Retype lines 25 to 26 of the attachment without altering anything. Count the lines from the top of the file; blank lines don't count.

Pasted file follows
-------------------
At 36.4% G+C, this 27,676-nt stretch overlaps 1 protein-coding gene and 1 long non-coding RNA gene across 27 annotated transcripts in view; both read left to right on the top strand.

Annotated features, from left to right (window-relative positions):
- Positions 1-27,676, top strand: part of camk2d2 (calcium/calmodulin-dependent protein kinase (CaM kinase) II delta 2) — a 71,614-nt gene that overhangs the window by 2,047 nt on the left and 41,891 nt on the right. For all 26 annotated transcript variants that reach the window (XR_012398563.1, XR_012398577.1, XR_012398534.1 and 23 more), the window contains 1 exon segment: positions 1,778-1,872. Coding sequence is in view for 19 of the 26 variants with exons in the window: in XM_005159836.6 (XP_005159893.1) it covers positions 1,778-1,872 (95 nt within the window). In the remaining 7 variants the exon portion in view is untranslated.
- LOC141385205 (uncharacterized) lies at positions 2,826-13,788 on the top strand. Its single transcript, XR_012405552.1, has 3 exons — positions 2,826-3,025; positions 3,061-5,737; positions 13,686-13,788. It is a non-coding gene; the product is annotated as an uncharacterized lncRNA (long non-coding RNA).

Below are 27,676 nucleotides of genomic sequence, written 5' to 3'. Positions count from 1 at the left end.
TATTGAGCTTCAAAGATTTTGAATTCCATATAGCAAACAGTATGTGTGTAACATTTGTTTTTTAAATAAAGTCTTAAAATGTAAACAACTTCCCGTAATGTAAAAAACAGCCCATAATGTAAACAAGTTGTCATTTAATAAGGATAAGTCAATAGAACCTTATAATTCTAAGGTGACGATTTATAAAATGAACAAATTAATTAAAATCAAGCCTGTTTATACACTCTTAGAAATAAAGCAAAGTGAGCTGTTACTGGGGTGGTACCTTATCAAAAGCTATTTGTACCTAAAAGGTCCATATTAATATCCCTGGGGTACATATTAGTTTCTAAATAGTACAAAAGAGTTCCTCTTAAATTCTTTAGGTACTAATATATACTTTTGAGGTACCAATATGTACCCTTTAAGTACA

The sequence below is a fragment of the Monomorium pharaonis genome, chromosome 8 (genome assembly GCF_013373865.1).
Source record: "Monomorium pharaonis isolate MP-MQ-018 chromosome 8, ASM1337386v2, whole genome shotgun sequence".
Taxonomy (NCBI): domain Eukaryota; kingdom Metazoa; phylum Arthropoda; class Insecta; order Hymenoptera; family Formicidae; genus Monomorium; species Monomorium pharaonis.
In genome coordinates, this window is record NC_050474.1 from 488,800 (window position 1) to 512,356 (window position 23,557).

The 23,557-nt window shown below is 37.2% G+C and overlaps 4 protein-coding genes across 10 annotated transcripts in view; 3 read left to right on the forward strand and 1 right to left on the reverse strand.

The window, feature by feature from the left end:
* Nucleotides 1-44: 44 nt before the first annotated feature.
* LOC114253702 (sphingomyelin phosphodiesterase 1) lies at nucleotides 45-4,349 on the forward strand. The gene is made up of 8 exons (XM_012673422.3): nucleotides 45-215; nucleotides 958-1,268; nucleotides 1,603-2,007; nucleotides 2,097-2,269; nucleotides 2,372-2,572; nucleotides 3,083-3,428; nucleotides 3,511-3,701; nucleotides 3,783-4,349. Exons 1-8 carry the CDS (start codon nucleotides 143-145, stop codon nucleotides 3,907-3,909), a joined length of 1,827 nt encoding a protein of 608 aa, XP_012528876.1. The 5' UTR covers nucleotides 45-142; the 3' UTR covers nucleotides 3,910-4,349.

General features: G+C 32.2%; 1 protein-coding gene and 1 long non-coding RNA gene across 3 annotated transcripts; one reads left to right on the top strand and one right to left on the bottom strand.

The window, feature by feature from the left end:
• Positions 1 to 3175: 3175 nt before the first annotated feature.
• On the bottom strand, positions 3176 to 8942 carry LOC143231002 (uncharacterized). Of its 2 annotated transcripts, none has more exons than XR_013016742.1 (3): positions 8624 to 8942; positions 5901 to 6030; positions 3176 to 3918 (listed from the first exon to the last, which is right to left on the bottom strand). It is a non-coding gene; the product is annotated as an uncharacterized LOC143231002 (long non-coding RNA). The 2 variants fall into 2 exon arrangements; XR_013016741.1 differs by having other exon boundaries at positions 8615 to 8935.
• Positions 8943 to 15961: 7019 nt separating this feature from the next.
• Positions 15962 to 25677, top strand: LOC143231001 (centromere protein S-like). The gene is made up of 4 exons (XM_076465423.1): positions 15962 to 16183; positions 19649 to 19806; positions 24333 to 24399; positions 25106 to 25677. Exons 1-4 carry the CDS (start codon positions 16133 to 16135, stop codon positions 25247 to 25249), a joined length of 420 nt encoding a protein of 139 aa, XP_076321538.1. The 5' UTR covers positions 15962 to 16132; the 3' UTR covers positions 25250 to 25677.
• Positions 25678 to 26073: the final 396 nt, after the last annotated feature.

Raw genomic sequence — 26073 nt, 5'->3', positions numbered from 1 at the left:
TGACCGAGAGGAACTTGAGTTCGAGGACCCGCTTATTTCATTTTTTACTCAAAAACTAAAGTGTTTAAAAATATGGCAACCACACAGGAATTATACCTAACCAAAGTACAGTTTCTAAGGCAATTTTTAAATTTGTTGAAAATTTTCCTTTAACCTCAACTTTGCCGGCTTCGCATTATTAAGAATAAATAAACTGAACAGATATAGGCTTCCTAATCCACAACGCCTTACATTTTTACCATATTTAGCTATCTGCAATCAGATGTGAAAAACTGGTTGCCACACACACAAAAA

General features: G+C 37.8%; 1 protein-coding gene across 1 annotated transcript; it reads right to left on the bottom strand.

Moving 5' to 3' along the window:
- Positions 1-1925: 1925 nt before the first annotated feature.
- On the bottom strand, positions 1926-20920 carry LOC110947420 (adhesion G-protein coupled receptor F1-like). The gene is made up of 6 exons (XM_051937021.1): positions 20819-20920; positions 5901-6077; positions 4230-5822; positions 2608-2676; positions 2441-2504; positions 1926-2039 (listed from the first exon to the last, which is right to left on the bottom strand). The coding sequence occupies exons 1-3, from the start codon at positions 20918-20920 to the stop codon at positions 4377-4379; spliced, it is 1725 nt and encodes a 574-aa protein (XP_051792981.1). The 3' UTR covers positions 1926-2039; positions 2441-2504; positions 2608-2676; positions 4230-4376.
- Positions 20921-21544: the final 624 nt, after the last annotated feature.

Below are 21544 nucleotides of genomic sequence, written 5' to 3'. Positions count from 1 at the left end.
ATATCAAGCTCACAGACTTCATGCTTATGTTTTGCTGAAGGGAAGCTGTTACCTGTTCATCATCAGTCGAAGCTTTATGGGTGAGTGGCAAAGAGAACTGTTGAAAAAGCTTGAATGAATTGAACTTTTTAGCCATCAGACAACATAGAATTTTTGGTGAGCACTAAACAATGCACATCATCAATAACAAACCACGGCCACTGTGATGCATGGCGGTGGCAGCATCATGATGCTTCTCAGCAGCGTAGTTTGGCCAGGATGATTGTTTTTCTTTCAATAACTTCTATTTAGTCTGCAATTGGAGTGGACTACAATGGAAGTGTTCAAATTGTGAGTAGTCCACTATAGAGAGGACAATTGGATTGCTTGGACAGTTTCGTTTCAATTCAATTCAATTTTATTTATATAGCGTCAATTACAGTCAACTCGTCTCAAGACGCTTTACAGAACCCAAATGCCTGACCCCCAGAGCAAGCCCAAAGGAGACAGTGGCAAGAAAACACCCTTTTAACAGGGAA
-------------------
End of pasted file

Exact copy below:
Moving 5' to 3' along the window:
- Positions 1-1925: 1925 nt before the first annotated feature.